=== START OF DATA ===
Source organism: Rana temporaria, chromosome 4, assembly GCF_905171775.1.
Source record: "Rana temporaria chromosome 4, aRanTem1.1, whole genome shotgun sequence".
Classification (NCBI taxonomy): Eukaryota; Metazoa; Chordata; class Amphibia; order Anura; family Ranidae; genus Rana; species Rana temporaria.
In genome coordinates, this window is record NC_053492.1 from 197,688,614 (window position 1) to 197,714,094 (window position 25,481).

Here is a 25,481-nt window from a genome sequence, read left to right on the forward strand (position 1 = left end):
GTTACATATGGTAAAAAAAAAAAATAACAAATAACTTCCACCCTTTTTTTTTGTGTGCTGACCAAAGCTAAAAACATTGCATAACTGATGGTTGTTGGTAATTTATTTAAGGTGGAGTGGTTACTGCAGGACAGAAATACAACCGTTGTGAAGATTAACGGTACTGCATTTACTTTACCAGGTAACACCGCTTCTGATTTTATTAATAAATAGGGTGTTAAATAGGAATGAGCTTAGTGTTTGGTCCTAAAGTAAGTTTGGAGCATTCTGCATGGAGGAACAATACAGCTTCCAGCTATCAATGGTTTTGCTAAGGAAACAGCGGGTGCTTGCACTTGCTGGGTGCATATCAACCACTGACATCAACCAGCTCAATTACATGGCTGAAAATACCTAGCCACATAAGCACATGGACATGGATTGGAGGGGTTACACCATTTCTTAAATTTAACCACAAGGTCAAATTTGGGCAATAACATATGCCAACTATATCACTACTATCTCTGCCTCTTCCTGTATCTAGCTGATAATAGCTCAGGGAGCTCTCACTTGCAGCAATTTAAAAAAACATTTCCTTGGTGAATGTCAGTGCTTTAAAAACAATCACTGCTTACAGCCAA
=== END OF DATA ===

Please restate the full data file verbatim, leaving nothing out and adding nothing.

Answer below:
Source organism: Rana temporaria, chromosome 4, assembly GCF_905171775.1.
Source record: "Rana temporaria chromosome 4, aRanTem1.1, whole genome shotgun sequence".
Classification (NCBI taxonomy): Eukaryota; Metazoa; Chordata; class Amphibia; order Anura; family Ranidae; genus Rana; species Rana temporaria.
In genome coordinates, this window is record NC_053492.1 from 197,688,614 (window position 1) to 197,714,094 (window position 25,481).

Here is a 25,481-nt window from a genome sequence, read left to right on the forward strand (position 1 = left end):
GTTACATATGGTAAAAAAAAAAAATAACAAATAACTTCCACCCTTTTTTTTTGTGTGCTGACCAAAGCTAAAAACATTGCATAACTGATGGTTGTTGGTAATTTATTTAAGGTGGAGTGGTTACTGCAGGACAGAAATACAACCGTTGTGAAGATTAACGGTACTGCATTTACTTTACCAGGTAACACCGCTTCTGATTTTATTAATAAATAGGGTGTTAAATAGGAATGAGCTTAGTGTTTGGTCCTAAAGTAAGTTTGGAGCATTCTGCATGGAGGAACAATACAGCTTCCAGCTATCAATGGTTTTGCTAAGGAAACAGCGGGTGCTTGCACTTGCTGGGTGCATATCAACCACTGACATCAACCAGCTCAATTACATGGCTGAAAATACCTAGCCACATAAGCACATGGACATGGATTGGAGGGGTTACACCATTTCTTAAATTTAACCACAAGGTCAAATTTGGGCAATAACATATGCCAACTATATCACTACTATCTCTGCCTCTTCCTGTATCTAGCTGATAATAGCTCAGGGAGCTCTCACTTGCAGCAATTTAAAAAAACATTTCCTTGGTGAATGTCAGTGCTTTAAAAACAATCACTGCTTACAGCCAA